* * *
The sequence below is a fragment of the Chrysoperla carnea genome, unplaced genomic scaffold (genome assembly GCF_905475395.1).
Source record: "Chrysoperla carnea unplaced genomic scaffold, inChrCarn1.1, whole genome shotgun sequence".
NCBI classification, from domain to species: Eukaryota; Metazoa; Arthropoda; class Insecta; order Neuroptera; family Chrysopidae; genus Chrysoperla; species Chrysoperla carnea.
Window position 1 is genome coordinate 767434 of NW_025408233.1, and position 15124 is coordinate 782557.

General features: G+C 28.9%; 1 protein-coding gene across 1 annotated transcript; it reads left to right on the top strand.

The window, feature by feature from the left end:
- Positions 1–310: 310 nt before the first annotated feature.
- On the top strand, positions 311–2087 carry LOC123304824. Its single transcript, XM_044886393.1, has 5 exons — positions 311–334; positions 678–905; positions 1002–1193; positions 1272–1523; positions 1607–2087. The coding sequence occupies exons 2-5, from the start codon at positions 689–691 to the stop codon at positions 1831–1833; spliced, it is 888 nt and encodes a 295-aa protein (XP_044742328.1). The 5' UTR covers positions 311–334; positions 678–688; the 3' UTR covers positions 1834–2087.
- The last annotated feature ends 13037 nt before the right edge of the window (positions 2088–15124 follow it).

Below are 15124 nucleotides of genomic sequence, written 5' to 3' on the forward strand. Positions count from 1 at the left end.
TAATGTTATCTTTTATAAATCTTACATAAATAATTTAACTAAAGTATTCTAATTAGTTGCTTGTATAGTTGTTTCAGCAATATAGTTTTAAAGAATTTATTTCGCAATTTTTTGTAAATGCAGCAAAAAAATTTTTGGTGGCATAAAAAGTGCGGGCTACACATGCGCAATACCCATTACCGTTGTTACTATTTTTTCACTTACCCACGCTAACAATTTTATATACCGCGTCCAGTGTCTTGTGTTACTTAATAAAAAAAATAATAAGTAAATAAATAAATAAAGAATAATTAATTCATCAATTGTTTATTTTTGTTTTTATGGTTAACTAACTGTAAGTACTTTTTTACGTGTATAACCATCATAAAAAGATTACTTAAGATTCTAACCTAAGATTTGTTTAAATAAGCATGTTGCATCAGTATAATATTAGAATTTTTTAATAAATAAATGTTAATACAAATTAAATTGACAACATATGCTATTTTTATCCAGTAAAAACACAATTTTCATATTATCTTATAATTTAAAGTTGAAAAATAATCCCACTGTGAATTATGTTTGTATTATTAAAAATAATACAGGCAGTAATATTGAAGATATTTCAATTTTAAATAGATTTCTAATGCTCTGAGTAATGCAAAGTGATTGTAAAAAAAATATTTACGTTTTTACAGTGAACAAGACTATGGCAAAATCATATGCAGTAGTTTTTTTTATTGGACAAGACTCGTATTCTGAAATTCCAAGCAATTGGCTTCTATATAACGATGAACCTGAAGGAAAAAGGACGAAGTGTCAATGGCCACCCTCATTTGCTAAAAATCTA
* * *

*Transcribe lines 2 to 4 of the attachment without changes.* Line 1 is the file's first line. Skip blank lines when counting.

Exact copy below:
Source record: "Chrysoperla carnea unplaced genomic scaffold, inChrCarn1.1, whole genome shotgun sequence".
NCBI classification, from domain to species: Eukaryota; Metazoa; Arthropoda; class Insecta; order Neuroptera; family Chrysopidae; genus Chrysoperla; species Chrysoperla carnea.
Window position 1 is genome coordinate 767434 of NW_025408233.1, and position 15124 is coordinate 782557.